"We made about three, four tunes and put them on Soundcloud," Hus recalls. "I already noticed every time I released a tune the views were decreasing. I was like 'What's going on?' I was saying to my manager if this don't work at the end of the year, I promise you, I'm quitting this shit and going back on the road. I don't give a shit. I need to make money and this isn't making me any money." By his own admission, Hus is an impatient guy. Instead of going through the laborious, archetypal route of doing freestyles through the UK's rap channels, he wanted to make the big tunes—the sort of songs he would later release on his 15th Day mixtape and this new album. People weren't tuning in though, so he went back to square one. Appearances were made on everything from Link Up TV and Black Box to GRM Daily and SBTV. And here's where shit began popping off.
Hus' melodic yet rap-heavy vision bleeds through each of these freestyle videos, staring the viewer straight in the face. A GRM Daily #Rated session from 2014 begins with his now trademark ad-lib ("ooooooooh my") and effortlessly moves between harmonics and a cold, harsh flow. It's direct and goes hard, like a steam train. A year later Hus released one of his biggest songs to date, the interminably addictive "Lean and Bop." The video itself is a reflection of the track's name, replete with cheek splitting grins. Softer in terms of subject matter than some of his previous work, the track marked Hus out as a star—one capable of straddling the line between a huge, summertime anthem and sharp street-level rap. His debut mixtape 15th Day quickly followed, then came a deal with UK label Black Butter Records. Despite his accelerating career however, trouble seemed to follow J Hus around. In September 2015 he was stabbed five times, reportedly by a rival gang. Several months later, in early 2016, he was sentenced to five months in prison.
When Hus was released in June of last year, he returned with renewed vigor, ready to put everything into his music. He quickly began work on Common Sense, which was completed in a few short months. In the interim when Hus didn't release any music, other artists had started to come through using a similar melodic-rap format. The album, Hus says, was designed to send a message: he owns this diasporic sound and is pushing it forward. "I wanted to present a more grown up J Hus, while also dabbling with a few other sounds to make it different," he explains, referring to the way Common Sense extends his palette to include elements of UK garage ("Plottin'"), G-funk ("Common Sense"), and solemn yet flourishing jazz ("Closed Doors").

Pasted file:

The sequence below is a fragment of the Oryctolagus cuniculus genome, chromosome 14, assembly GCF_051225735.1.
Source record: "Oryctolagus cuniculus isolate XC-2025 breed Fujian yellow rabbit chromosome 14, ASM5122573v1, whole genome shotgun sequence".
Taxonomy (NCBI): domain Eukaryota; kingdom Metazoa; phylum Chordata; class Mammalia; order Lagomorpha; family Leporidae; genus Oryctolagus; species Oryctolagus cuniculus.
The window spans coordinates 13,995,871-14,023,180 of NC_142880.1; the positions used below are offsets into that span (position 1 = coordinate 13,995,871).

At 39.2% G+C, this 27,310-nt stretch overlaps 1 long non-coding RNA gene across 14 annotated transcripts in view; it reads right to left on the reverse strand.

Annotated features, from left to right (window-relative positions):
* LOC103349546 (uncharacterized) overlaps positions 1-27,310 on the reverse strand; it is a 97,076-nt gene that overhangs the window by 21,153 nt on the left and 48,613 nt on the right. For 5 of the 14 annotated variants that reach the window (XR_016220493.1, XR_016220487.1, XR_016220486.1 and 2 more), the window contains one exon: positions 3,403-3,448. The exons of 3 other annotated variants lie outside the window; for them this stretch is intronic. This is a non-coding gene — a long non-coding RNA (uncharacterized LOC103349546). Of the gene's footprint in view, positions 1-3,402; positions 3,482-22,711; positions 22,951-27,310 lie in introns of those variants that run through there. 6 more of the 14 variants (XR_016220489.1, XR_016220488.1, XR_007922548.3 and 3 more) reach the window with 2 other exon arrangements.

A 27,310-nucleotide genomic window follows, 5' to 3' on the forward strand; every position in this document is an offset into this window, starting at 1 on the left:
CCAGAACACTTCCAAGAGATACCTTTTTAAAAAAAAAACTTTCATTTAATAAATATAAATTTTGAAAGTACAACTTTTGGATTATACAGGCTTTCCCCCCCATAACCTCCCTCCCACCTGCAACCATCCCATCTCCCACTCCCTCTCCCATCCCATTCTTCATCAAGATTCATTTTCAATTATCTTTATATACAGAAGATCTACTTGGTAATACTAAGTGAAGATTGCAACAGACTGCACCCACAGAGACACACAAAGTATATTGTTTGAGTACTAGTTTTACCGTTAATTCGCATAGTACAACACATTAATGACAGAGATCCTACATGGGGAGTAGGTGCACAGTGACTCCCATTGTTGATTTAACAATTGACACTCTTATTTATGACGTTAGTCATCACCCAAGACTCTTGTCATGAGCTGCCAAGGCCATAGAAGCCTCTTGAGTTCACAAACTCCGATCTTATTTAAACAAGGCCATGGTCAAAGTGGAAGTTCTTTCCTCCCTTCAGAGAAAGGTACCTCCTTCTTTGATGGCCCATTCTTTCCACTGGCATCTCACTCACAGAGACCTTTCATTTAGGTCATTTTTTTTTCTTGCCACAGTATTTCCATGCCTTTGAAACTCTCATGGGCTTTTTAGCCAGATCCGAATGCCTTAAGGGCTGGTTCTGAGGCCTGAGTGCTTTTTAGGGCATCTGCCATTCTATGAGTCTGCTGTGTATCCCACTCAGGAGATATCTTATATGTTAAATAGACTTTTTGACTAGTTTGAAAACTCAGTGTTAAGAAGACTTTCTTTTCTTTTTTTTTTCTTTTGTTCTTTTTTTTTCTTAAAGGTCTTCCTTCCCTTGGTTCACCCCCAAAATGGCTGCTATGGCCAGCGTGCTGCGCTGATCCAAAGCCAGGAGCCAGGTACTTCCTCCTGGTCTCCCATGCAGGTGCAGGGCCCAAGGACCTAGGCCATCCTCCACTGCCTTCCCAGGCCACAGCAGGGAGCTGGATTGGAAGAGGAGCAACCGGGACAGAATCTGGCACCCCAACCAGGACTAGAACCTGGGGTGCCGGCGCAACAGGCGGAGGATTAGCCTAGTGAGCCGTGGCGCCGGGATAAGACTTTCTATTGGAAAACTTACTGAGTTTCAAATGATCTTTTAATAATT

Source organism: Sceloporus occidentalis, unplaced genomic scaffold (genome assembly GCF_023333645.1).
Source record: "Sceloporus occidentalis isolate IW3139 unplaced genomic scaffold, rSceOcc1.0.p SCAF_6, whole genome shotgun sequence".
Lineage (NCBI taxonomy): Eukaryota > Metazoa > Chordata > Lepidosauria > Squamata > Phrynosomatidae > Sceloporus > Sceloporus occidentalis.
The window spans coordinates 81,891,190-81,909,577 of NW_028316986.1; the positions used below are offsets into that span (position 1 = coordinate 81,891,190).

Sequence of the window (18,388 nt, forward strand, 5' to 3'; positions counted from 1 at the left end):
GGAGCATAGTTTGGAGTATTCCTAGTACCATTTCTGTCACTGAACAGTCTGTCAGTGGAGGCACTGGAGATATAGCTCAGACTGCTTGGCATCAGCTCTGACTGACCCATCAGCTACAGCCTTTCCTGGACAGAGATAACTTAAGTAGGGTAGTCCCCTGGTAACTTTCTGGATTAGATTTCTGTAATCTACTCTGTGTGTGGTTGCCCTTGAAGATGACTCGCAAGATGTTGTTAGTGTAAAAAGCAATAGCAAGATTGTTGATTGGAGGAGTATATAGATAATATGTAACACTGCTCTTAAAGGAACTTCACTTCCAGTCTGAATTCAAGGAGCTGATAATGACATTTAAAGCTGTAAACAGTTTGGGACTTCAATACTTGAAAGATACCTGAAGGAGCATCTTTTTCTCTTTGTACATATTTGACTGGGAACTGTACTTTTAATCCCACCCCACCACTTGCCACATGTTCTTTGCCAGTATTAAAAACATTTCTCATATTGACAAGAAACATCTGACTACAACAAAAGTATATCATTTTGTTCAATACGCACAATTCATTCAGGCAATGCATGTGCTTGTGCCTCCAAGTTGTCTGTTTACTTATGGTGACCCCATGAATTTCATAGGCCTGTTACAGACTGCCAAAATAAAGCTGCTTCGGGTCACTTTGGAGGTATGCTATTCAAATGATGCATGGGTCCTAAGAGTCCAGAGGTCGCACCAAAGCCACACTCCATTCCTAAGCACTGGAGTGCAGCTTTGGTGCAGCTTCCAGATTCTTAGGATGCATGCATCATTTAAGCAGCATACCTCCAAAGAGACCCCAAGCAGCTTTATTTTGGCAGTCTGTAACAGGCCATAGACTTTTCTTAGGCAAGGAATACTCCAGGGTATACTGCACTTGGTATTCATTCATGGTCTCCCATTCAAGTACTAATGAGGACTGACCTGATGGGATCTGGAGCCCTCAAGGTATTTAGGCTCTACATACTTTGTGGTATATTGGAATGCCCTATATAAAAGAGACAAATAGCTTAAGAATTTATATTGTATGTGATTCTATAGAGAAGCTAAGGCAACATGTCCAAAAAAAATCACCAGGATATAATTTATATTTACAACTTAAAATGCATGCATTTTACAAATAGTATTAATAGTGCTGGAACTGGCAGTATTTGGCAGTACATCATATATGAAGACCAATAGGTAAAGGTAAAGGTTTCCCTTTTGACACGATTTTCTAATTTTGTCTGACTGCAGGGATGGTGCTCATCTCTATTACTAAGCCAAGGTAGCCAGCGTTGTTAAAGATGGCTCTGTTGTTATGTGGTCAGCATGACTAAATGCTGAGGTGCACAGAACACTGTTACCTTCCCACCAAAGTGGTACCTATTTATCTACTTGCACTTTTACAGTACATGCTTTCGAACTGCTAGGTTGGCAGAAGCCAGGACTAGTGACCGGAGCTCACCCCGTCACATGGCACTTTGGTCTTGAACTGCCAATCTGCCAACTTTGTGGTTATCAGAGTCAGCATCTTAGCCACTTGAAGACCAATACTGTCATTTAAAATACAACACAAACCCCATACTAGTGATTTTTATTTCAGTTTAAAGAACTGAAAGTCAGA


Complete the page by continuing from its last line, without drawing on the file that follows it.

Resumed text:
As has always been the way with Hus, his approach to language on Common Sense sets the record apart from the crowd. Like Lil Wayne in his Dedication mixtape era or Barter 6 Young Thug, Hus deploys his voice as an instrument, rolling his 'R's', bringing in new phrases. "I have this one friend, Grumpy, who will just sit at home making up lingo. He'll think up different things, he'll say it the next day, I'll be laughing, then I'll use it in my songs," he says, referring to the track "Bouff Daddy", how 'bouff' is slang for money, and how—after earning some money—his friends had started to call him "bouff daddy." The vernacular goes beyond piff-scented street-talk, too. Inspired by a trip to Dublin, Hus remembers asking a group of Irish lads how to approach a girl. Their response, "what's the craic, what's the story," forms the hook on "Like Your Style"—which Hus sings in something closely resembling an imitable Irish accent.
Like "Bouff Daddy" and "Like Your Style," Common Sense is—for the most part—inspired by real-life situations. That line "came in a black Benz, left in a white one" from "Did You See"? That's from a party Hus went to recently. Penultimate closer "Who You Are" sees Hus contemplating the company he keeps and how he would bring girls back, only to have them obtrusively Snapchat their way through his bedroom. Perhaps the biggest of these revelations is the track "Plottin'," Hus' favourite song on the record, and the line "Don't think I'm shy cause I'm quiet, I'm plottin' I'm plottin'." Although Hus is bold on camera—a trait that goes back to his love of acting—in person he can come across as reserved.
"People always say I'm shy!" he says, leaning forward on his chair and softly boiling over with an excitement that suggests otherwise. "But I'm not even shy! Like, if you knew what I'm saying in my brain. I'm in my own mind a lot. Even though I'm quiet I'm thinking about a lot of things." So, he's a deep thinker? "Yeah. I overthink too much. So that bar means the most to me, the shy one." Hus puts this quiet element of his persona down to his father. "When he was around, he never used to show any emotion. He was a stiff guy," he recalls, laughing. "But I'm also not really into small talk. I don't like forcing it. If there's something to say, then I would say it. I don't force chat."